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City of Film director PEG ALEXANDER tells why she wants Bradford’s proud UNESCO status to touch all aspects of life
You might expect the world’s first UNESCO City of Film to be LA, London, Mumbai or Cannes. You’d be wrong.
Welcome to our Bradford, home to a fabulous film heritage, world-class festivals, stunning locations and film’s national museum at its heart. And since June 2009, the world’s first official UNESCO City of Film.
The designation ‘City of Film’ is one of seven within the UNESCO Creative Cities Network. This network is based on the belief that culture can play an important role in how a city or area develops itself.
I came on board in August 2009 as the initiative director and was given the task of figuring out, what next?
Our designation as the world’s first City of Film is just that – it’s a status or, if you like, a tag. How we make the most of this, and how we use it to support the development and regeneration of the Bradford district, is our challenge. But what an exciting challenge this is!
Over the last few months the main City of Film partners (the National Media Museum, Bradford Council, Screen Yorkshire, Bradford University, Pace plc, Bradford Community Broadcasting and Fabric, among others) and me have been working hard to come up with a new vision for the district; that by 2020 Bradford will have film at the heart of its development, identity and day-to-day life.
We want there to be a buzz about film which touches all aspects of life in Bradford; local people, our institutions, employers, businesses, voluntary and community organisations and visitors. Famous nationally and internationally, no-one will live, work or visit Bradford without knowing they are in the world’s first City of Film.
Guiding us will be some really important values:
* Aspirational and ambitious.
* Creative, colourful and can-do.
* Fun and exciting.
* Inclusive and about everyone.
* Proud of Bradford.
To make it more real we have decided that over the next ten years we will do this by improving what happens within Bradford in four different areas:
* Enjoying film.
* Learning about, learning through film and expressing yourself with film.
* Making film.
* Visiting because of film.
When you think of it that way, what this status might mean for Bradford starts to become very real indeed. How the status can help us create and protect existing and new jobs, what the business opportunities might be, how it can support development of Bradford city centre and the other towns in the district.
It starts to help us see how it can help people gain new skills and increased confidence, how we can use it to improve the physical elements of the district, and giving us an excuse, if we needed one, to shout even more loudly about our pride in this district.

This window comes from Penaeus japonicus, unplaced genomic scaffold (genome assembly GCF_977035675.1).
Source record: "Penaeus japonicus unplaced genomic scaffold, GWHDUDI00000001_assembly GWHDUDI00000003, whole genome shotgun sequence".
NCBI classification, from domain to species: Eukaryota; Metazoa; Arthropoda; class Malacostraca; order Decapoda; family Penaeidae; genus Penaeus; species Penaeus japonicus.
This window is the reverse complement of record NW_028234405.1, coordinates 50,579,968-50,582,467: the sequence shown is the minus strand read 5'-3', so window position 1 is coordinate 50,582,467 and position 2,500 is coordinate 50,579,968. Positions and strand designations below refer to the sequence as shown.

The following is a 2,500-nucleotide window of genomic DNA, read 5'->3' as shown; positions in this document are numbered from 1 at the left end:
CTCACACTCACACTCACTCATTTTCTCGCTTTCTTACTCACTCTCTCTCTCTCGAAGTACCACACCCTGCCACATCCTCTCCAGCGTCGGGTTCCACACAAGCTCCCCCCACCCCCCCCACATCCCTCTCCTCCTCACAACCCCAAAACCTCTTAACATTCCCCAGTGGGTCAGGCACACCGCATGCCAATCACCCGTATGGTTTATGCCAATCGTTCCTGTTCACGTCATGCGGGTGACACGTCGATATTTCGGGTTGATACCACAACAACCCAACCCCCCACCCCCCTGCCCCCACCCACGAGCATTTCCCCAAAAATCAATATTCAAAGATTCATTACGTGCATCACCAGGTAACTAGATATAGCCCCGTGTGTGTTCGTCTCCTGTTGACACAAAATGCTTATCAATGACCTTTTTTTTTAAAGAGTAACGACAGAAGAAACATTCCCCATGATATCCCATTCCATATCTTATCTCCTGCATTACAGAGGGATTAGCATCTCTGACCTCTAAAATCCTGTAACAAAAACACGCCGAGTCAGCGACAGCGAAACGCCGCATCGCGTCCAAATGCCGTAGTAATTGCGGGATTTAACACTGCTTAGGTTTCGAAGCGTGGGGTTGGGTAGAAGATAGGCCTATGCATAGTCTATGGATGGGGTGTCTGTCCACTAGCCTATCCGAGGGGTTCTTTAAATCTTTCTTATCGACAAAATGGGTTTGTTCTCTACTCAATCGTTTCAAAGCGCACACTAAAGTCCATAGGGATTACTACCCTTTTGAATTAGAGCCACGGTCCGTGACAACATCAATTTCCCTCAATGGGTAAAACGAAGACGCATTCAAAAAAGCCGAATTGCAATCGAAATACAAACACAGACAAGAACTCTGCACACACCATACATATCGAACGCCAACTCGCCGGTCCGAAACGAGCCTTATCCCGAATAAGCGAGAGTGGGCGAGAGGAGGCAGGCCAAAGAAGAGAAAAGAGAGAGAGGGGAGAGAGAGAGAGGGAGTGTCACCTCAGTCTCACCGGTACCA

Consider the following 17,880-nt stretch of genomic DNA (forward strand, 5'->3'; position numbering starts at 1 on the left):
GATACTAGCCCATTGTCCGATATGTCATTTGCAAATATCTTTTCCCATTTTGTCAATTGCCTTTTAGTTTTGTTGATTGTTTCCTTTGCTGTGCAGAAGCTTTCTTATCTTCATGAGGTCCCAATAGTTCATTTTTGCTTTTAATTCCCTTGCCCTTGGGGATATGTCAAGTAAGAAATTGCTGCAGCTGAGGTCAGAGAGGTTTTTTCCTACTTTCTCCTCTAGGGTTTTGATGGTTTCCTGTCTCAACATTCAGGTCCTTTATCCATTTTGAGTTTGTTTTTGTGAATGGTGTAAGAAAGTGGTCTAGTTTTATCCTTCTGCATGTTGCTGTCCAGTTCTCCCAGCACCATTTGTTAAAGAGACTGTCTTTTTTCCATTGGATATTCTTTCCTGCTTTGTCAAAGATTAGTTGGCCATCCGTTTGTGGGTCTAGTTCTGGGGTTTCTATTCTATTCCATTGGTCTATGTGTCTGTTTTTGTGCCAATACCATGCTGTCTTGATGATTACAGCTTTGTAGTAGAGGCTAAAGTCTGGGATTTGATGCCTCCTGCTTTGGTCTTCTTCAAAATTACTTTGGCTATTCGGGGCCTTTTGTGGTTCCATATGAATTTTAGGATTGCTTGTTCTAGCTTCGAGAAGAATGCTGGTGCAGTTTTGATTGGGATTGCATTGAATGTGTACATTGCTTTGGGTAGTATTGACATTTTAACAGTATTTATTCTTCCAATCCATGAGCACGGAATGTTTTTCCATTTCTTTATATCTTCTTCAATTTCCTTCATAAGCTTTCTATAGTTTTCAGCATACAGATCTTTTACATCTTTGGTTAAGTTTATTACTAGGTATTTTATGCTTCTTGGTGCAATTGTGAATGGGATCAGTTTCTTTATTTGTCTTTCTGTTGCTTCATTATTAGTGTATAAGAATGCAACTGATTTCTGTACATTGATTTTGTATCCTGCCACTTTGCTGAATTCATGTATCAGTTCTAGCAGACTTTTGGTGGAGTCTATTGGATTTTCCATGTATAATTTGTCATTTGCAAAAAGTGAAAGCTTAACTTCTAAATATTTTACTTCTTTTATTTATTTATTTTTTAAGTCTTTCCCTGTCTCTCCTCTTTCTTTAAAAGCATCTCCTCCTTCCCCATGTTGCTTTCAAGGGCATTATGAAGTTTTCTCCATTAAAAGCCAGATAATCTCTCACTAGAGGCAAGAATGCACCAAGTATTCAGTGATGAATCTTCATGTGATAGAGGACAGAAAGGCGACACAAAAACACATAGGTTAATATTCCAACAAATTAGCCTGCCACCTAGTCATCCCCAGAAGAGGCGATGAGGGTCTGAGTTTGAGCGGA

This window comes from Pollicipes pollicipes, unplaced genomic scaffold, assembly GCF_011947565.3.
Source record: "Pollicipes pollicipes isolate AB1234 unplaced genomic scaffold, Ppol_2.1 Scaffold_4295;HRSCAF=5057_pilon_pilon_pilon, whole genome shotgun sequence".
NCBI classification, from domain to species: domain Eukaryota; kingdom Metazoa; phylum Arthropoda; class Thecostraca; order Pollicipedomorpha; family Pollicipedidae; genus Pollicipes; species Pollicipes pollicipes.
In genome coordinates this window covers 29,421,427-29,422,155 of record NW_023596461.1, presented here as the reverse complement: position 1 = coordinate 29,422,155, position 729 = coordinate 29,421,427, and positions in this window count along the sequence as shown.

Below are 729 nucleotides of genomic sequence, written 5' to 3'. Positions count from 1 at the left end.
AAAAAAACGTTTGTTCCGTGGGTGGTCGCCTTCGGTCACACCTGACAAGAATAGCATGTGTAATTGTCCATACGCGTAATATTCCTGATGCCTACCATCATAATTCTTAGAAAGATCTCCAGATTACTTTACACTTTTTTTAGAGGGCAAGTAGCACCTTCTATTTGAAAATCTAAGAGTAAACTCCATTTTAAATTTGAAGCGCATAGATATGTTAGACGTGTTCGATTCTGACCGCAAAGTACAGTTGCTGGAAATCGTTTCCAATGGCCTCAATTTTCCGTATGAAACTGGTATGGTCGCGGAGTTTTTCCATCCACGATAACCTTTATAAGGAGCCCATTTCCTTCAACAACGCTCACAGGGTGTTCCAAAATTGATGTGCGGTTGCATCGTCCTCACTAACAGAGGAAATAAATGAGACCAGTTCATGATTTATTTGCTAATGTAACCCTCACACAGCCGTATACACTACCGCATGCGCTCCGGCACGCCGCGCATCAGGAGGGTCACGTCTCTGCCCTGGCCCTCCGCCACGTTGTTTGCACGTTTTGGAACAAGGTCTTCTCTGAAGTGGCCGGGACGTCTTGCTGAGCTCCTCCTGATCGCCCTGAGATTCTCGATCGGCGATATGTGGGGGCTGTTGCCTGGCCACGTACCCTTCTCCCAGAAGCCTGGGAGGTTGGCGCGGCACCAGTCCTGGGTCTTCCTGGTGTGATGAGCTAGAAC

The four themes help us see how we can use film to help to get to know and understand each other better, how we can share our district with visitors and those who make films. And, how wonderfully, that we can do all this and more and have some fun along the way!
To help us get there we have been working on a realistic development plan that takes account of the current economic climate.
The vision for the future may be bold, big and ambitious, but the development plan is achievable. We won’t get there overnight, but if we aren’t ambitious and brave then we might miss out on some of the opportunities that this status can bring.
The City of Film development plan outlines the structures we will create and actions we will take over the next 18 months to help us set the foundation to meet our long-term aspirations for this great district’s future.
At its core is that Bradford City of Film is a concept, to be owned and delivered by every major institution, business, voluntary and community group, and employer. In effect, film will become embedded into every area of Bradford life, simply as the way we do things. So that when people think Bradford, they think film.
Our sights do not, however, start and stop with the Bradford district. The status also needs to be owned by the UK film industry, seen as a status for the region and whole UK as well as something for Bradford.
So the development plan outlines how we will work towards our vision that when people think film, they then think Bradford.
In these early stages, much of the work will be through and by the organisations that currently provide the film, skills and tourism-related activity in the district.
But City of Film is not just about those organisations. It’s about us all and how we can all make film part of our future.
On our website we outline how people can be part of making film the Bradford way. For example, we are encouraging businesses to promote the fact they are in the world’s first City of Film and to think about how they can put film in their development plans.
This launch weekend is where this starts, and I hope that as many people as possible will take part in some film activity over the weekend and during the rest of the Bradford International Film Festival, which goes on until March 28.
Our status as the world’s first official City of Film gives Bradford a unique selling point on which we can build future development. For me, personally, it’s the most enormous privilege to have a job like this in the city where I live.
And I hope that everyone else who lives or works in Bradford also feels honoured that our city and district has been recognised with this wonderful status. The opportunity is there for all of us to grasp with both hands. Step forward, Bradford, for a fabulous film-filled future.